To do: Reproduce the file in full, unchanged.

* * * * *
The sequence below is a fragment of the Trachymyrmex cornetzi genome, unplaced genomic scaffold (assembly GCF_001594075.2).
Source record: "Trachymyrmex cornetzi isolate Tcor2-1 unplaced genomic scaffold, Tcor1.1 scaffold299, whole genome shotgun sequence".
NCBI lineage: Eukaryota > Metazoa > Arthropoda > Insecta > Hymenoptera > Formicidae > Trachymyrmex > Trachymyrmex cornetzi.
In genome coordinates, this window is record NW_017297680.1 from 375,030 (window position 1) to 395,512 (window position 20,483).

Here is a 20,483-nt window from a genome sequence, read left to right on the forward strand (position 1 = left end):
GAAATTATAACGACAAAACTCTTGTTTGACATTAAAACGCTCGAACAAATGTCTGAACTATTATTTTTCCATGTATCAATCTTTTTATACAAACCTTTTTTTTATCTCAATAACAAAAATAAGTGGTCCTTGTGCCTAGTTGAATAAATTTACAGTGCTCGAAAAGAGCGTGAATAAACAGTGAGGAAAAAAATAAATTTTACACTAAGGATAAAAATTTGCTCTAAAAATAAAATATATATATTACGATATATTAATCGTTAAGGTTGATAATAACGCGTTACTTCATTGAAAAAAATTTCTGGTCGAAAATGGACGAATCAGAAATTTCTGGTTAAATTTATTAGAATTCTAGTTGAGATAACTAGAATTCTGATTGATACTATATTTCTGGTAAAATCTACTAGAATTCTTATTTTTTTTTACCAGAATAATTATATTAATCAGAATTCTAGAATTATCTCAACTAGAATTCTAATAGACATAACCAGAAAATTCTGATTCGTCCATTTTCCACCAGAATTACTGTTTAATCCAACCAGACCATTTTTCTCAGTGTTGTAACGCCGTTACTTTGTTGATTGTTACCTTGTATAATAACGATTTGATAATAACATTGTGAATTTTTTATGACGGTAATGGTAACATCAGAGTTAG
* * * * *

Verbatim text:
The sequence below is a fragment of the Trachymyrmex cornetzi genome, unplaced genomic scaffold (assembly GCF_001594075.2).
Source record: "Trachymyrmex cornetzi isolate Tcor2-1 unplaced genomic scaffold, Tcor1.1 scaffold299, whole genome shotgun sequence".
NCBI lineage: Eukaryota > Metazoa > Arthropoda > Insecta > Hymenoptera > Formicidae > Trachymyrmex > Trachymyrmex cornetzi.
In genome coordinates, this window is record NW_017297680.1 from 375,030 (window position 1) to 395,512 (window position 20,483).

Here is a 20,483-nt window from a genome sequence, read left to right on the forward strand (position 1 = left end):
GAAATTATAACGACAAAACTCTTGTTTGACATTAAAACGCTCGAACAAATGTCTGAACTATTATTTTTCCATGTATCAATCTTTTTATACAAACCTTTTTTTTATCTCAATAACAAAAATAAGTGGTCCTTGTGCCTAGTTGAATAAATTTACAGTGCTCGAAAAGAGCGTGAATAAACAGTGAGGAAAAAAATAAATTTTACACTAAGGATAAAAATTTGCTCTAAAAATAAAATATATATATTACGATATATTAATCGTTAAGGTTGATAATAACGCGTTACTTCATTGAAAAAAATTTCTGGTCGAAAATGGACGAATCAGAAATTTCTGGTTAAATTTATTAGAATTCTAGTTGAGATAACTAGAATTCTGATTGATACTATATTTCTGGTAAAATCTACTAGAATTCTTATTTTTTTTTACCAGAATAATTATATTAATCAGAATTCTAGAATTATCTCAACTAGAATTCTAATAGACATAACCAGAAAATTCTGATTCGTCCATTTTCCACCAGAATTACTGTTTAATCCAACCAGACCATTTTTCTCAGTGTTGTAACGCCGTTACTTTGTTGATTGTTACCTTGTATAATAACGATTTGATAATAACATTGTGAATTTTTTATGACGGTAATGGTAACATCAGAGTTAG